I was recently writing a program that needed to encode a permutation(adsbygoogle = window.adsbygoogle || []).push({});

into a single integer number (an index, from 0 to n! - 1).

The program transformed the permutation (f.i., of 5 numbers) into

a "series of indexes", in the ranges [0..4], [0..3], [0..2], [0..1],

4 indexes in total (one less than the permutation size, since

the last member of the permutation is totally dependent on the choices

of the previous members, and thus need not to be represented).

The first index directly represents the first number;

the second index is the *relative position* of the second number,

in the set where the first was removed from 1..5 (the "remaining numbers");

the third index is the position in the set 1..5 with first and second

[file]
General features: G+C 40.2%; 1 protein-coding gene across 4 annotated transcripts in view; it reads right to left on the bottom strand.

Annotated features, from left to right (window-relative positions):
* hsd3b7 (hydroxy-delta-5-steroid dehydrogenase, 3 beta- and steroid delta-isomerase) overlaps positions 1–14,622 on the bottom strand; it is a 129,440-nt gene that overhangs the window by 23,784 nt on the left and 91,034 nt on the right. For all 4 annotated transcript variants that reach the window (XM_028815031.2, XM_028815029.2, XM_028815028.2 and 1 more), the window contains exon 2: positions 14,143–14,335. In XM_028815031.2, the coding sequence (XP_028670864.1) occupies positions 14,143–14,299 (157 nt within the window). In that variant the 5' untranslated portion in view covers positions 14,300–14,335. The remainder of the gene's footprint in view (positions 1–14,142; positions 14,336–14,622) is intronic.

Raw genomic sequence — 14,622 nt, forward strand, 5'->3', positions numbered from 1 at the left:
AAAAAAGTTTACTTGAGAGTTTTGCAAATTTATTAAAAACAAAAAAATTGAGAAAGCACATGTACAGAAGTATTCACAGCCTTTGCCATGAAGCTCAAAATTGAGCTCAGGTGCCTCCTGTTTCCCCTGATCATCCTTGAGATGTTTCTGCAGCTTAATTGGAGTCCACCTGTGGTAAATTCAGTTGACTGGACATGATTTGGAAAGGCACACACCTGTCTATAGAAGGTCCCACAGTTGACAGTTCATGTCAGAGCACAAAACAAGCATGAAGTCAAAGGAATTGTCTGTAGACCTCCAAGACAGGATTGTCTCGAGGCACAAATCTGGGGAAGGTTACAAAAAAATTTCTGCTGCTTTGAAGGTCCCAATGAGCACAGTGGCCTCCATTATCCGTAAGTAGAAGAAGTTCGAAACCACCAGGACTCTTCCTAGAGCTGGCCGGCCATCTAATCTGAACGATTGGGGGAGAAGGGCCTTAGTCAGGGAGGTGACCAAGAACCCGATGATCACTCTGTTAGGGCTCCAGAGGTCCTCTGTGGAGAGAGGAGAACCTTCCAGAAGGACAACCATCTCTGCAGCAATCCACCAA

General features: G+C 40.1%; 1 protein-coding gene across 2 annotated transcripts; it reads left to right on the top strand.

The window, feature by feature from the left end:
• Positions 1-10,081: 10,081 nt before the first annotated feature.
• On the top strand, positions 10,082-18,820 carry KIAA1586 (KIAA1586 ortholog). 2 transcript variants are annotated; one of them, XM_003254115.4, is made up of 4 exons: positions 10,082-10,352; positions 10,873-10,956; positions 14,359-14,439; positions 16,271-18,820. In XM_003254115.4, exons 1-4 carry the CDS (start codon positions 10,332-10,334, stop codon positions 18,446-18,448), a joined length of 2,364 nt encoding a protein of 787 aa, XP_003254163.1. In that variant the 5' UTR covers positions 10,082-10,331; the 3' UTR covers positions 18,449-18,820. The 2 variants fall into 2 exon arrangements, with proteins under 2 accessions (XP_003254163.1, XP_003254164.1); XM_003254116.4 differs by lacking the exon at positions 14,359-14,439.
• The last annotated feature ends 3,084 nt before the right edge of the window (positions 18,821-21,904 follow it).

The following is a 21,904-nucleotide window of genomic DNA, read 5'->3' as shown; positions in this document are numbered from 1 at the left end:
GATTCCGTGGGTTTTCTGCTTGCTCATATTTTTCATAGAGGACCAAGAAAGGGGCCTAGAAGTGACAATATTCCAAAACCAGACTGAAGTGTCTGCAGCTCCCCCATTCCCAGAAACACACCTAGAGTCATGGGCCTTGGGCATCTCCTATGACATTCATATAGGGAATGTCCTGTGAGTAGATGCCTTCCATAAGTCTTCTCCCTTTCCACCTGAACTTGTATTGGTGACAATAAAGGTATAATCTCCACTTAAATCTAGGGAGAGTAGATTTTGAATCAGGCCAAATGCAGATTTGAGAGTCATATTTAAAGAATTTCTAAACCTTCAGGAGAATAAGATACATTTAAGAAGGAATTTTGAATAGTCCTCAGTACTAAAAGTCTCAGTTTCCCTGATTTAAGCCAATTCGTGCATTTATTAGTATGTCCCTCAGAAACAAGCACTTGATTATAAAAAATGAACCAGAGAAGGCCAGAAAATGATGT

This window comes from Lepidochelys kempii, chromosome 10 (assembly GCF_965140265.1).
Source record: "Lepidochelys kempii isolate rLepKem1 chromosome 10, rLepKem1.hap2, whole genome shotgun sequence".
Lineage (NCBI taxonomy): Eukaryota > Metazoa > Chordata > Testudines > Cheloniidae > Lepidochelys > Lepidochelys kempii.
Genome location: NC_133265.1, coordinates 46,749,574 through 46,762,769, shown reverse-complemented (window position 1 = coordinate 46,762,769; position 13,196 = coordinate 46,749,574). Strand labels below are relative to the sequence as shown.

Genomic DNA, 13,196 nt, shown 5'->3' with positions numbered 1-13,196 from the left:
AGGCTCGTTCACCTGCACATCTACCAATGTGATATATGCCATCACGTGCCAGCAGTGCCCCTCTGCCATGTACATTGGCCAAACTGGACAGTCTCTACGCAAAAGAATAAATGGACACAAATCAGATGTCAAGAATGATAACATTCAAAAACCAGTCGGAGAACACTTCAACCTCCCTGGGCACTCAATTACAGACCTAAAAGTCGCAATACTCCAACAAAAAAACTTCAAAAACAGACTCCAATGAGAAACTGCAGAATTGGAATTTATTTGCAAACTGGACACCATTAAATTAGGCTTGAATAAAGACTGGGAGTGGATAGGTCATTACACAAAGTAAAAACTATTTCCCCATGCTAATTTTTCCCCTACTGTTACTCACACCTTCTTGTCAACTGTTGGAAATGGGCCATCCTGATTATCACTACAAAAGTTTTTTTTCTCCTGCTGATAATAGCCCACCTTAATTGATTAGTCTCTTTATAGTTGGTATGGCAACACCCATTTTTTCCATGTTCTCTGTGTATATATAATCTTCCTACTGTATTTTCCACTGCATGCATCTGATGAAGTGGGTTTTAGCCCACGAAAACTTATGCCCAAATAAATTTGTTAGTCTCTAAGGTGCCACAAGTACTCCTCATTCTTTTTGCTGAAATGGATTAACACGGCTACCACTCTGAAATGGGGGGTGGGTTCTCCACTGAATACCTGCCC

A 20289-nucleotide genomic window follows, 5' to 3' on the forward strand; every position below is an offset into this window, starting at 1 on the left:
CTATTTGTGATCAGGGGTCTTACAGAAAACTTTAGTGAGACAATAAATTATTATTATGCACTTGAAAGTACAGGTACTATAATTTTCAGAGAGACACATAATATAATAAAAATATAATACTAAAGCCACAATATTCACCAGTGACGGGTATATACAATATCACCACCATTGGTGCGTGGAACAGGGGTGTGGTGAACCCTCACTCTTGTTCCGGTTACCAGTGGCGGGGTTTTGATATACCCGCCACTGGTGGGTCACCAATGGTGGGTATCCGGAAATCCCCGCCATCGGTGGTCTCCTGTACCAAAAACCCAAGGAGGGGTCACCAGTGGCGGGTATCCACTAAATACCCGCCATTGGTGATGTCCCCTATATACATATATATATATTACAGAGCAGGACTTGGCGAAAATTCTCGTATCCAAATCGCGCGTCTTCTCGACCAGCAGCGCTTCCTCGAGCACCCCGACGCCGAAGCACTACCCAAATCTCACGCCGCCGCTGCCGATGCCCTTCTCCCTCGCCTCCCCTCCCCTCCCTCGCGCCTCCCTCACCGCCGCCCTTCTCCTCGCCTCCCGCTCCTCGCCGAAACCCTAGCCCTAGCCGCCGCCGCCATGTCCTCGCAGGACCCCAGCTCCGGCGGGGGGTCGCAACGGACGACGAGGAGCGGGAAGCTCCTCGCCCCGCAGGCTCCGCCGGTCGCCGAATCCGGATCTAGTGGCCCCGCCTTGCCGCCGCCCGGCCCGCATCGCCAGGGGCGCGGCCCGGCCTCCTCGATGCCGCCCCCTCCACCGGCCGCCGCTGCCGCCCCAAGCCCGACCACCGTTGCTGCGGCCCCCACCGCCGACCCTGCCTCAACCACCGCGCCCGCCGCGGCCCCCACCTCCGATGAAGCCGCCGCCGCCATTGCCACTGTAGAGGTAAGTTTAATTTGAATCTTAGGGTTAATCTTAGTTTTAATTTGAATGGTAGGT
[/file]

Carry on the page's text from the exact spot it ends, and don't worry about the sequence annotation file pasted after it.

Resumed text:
removed, and so on. (That's why the indexes' range gets smaller

for each new "digit".) Then the digits are multiplied by factorials,

in order to assemble the final number:

[0..4].4! + [0..3].3! + [0..2].2! + [0..1].1!

(The factorials come the same way as you'd assemble a Horner-form

polynomial, only with "x" increasing from 1 to n-1 for each coefficient;

so you get factorials instead of powers of x.)

This produces a nice sequence of indexes from 0 to n! - 1, from all

permutations (1,2,3,4,5), (1,2,3,5,4), ... (5,4,3,2,1).

What striked me was the fact that the greatest index, n! - 1,

was represented as 4.4! + 3.3! + 2.2! + 1.1!.

How in heaven would you prove that sum(i!.i) = n! - 1 ??

(Edit: sum for i=1..n-1. Sorry for my pig-latex.)

(hey! programmer here! - if you had an homomorphism mapping people to

math knowledge, you'd call its kernel "computer programmers" :P )

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# Representing a permutation, and a curiosity

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